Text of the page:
3D printing questions

To all youse folks doin' tree dee printing-
I have been thinking about this technology recently and was wondering
about different materials printed on the same part. More specifically,
printing the plastics over metals and woods. The differential
expansion and shrinking, and bonding. So, for example, suppose the
plastic was printed surrounding a metal or wood part. Would the
plastic crack as it cooled? And will it bond to the metal or wood? I
suppose the wood could be heated before the plastic is applied but how
long would it stay warm? I have seen machines with heated platens so
maybe the wood or metal object could be heated by the platen. But most
of the metal objects I have been thinking about surrounding with the
printed plastic are fasteners or stiffeners. They wouldn't be sitting
on the platen. So nuts held captive by the plastic are a good example.
And does the plastic need to bond to the metal for my application? I
don't know, but lets say it does. Is there some type of glue that
could be used that would make the hot plastic bond to the metal? For
lightness wood can be a very good material to combine with plastic to
make a strong part. I can envision a part that is plastic on the
outside to achieve a particular shape, like a handle, but with a wood
core for strength. And what about using a variety of plastics to make
an even better part? Say a luggage handle that is wood core surrounded
by a hard plastic contoured to fit the fingers with soft plastic in
the finger grooves. Can this be done with the materials available to
the average experimenter with a limited budget?
I know there are a lot of questions above and I appreciate any answers
from folks who know about this stuff. I want to experiment with 3D
printing and have some ideas but I have not been able to find much
info about the above questions from people who actually have
experience trying to do what I want to do.
Thanks,
Eric
Reply to
etpm
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Interesting idea, Eric. I'm sure it's possible but have no idea how to go about it with a 3DP.
Have you tried asking on some of the 3D printing blogs or forums? You'd find extremely active experimenters there with all sorts of printers and software types.
Reply to
Larry Jaques
On Fri, 21 Feb 2014 18:26:31 -0800 in rec.crafts.metalworking, snipped-for-privacy@whidbey.com wrote,
The hot plastic certainly does shrink as it cools. If it didn't, it might be permanently bonded to the print bed. One of the tricks to master is getting it to stick enough to stay there until the print is complete, in spite of shrinkage, but still be able to remove it without damage.
Cracking, not so likely. Warping, more likely.
Captive nuts are easy. They don't even have to stick, just be trapped in a matching cavity so they can't rotate. Put a Pause in your G-code at the top of the cavity so you can place the nut before it's filled over.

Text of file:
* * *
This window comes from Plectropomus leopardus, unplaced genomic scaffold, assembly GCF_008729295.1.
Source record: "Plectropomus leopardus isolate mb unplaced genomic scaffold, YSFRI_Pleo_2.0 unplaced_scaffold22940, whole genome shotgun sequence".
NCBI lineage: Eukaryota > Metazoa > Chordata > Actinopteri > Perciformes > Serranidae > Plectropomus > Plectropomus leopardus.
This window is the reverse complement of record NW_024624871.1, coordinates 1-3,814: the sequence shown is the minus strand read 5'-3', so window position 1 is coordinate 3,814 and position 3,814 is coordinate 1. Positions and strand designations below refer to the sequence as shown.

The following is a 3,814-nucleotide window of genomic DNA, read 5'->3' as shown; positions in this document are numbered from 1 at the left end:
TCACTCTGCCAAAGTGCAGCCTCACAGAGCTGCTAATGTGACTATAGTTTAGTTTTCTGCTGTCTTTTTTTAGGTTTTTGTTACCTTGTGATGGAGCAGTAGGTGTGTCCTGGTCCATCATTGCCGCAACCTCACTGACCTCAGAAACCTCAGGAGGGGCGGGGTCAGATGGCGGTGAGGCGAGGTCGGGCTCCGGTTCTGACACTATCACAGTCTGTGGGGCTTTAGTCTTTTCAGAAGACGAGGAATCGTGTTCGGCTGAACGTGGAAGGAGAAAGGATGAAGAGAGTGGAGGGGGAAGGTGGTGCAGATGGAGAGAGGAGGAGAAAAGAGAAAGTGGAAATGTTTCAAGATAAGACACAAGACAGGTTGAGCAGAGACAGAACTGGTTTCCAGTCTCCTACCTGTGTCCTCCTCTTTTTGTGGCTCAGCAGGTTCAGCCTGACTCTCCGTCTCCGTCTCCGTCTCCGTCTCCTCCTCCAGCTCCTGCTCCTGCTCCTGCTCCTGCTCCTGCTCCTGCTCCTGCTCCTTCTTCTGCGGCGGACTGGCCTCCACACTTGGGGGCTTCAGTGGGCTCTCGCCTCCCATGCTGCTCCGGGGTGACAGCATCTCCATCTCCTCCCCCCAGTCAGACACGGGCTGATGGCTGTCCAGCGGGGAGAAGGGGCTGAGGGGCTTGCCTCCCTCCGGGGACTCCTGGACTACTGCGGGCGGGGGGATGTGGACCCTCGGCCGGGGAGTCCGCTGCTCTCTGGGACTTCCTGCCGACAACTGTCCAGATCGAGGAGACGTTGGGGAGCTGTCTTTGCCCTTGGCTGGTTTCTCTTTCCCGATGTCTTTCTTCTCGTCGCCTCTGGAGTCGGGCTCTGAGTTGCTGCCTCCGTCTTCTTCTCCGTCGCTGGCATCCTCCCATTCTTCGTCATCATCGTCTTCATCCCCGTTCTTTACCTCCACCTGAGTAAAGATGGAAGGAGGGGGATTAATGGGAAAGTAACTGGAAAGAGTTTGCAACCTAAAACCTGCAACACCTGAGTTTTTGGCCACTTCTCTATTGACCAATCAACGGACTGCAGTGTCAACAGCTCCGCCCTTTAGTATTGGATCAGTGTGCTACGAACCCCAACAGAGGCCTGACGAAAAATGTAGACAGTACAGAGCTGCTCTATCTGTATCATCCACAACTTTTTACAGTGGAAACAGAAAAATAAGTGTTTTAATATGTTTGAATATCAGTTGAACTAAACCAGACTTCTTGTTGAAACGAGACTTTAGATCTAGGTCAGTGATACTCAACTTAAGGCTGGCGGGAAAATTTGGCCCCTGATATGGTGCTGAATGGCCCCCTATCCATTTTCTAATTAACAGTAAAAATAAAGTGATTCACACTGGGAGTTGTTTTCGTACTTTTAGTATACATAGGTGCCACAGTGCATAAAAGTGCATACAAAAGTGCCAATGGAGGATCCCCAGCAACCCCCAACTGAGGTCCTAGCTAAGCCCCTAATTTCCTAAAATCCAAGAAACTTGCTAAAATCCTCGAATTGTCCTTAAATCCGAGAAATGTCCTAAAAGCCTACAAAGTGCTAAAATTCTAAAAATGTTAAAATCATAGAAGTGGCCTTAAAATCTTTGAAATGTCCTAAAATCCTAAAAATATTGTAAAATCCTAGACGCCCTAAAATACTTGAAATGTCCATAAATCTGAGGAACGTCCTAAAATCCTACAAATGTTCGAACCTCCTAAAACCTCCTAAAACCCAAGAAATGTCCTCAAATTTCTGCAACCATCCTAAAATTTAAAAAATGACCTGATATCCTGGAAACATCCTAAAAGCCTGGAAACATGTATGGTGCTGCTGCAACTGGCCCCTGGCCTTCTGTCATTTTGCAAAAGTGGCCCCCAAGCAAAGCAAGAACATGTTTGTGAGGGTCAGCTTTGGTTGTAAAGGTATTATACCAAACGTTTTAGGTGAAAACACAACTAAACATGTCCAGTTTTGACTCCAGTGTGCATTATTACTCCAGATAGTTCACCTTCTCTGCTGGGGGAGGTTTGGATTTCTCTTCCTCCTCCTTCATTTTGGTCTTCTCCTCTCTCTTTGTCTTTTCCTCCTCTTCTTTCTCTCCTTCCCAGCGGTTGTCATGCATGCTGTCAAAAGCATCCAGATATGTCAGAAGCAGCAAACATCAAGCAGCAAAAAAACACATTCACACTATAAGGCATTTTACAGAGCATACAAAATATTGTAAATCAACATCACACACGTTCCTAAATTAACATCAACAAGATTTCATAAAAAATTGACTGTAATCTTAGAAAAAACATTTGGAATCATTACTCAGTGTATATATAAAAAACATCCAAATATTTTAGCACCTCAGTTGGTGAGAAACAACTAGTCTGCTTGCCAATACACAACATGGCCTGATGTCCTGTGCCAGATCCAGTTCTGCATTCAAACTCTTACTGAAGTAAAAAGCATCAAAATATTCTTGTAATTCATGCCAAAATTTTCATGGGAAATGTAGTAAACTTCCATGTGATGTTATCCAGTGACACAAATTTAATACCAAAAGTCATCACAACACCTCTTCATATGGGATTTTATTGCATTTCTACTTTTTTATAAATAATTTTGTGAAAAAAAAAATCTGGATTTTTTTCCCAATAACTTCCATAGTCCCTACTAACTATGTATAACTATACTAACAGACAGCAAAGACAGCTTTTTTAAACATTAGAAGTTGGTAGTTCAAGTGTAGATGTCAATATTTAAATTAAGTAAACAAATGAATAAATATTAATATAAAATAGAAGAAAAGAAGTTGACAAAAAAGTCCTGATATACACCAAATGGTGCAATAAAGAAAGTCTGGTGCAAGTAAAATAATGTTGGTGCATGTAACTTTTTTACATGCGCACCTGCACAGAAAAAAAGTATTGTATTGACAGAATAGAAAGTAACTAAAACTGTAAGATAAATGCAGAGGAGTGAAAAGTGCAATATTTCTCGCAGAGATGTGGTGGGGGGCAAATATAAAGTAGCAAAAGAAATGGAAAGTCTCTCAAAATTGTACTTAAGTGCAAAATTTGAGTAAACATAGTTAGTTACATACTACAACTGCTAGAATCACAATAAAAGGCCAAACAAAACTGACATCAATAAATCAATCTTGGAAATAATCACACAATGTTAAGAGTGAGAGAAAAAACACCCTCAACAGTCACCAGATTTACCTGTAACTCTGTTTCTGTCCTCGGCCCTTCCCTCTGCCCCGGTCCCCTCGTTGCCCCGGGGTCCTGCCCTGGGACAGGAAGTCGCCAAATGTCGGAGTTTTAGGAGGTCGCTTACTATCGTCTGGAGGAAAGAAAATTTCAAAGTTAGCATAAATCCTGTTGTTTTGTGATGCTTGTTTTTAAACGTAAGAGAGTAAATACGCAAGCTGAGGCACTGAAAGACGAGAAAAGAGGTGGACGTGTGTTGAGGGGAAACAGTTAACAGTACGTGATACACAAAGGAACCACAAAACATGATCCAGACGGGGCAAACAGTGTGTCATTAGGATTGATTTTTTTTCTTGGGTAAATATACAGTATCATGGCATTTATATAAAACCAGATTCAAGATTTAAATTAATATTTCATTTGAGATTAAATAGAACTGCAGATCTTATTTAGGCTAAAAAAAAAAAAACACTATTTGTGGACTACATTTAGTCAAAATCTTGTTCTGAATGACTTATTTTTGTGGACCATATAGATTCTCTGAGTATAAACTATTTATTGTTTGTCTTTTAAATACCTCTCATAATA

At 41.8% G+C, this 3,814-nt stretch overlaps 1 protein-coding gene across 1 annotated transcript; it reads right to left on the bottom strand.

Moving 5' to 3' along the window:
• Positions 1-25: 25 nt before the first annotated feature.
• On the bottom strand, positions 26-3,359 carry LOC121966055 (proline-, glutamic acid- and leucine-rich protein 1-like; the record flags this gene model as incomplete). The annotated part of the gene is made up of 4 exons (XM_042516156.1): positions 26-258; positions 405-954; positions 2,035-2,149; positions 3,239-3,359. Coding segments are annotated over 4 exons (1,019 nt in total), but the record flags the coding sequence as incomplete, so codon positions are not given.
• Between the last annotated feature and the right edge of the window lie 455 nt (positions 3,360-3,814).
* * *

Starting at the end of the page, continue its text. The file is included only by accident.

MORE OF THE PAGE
Typical construction is plastic deposited solidly at the surface of the part, with the inside filled with a network of threads to achieve a specified percentage of infill to give the needed combination of lightness and strength. But you could certainly use a wood insert in some cases if you designed for it.
Soft plastic is not common yet, but I saw some from adafruit. You would probably have to make the parts separately and assemble them.
Reply to
David Harmon
The local electronics parts store has one of the open frame Velleman units on display, and it's always making one thing or another. From looking at the thing, it's basically got a nozzle like a hot glue gun, except it's fed with monofilament that is unwound from a spool as it is needed. The nozzle apparatus is moved about with stepper motors in an x-y fashion, bumping up a notch in z when one layer is done.
The deposition is too fine to see it being built, except for the head moving about, but given enough time it certainly does make something. They've also got a 3-D scanner that can scan an object to be printed, but I don't know how well it could see into cavities.
Jon
Reply to
Jon Danniken
Your metal part has to be the same temperature as the plastic. You need to have some experience cleaning injection molding nozzles!
All molded plastic shrinks as it cools. This is how you are able to remove plastic objects from a mold. Where plastic must be molded to produce a hole, the hole must be tapered so the mold can be removed in spite of the shrinking.
Wood would probably smoke at the temperature of molten plastic.
Paul
Reply to
Paul Drahn
Your metal part has to be the same temperature as the plastic. You need to have some experience cleaning injection molding nozzles!
All molded plastic shrinks as it cools. This is how you are able to remove plastic objects from a mold. Where plastic must be molded to produce a hole, the hole must be tapered so the mold can be removed in spite of the shrinking.
Wood would probably smoke at the temperature of molten plastic.
Paul
Reply to
David Billington
Your metal part has to be the same temperature as the plastic. You need to have some experience cleaning injection molding nozzles!
All molded plastic shrinks as it cools. This is how you are able to remove plastic objects from a mold. Where plastic must be molded to produce a hole, the hole must be tapered so the mold can be removed in spite of the shrinking.
Wood would probably smoke at the temperature of molten plastic.
Paul
Reply to
David Billington

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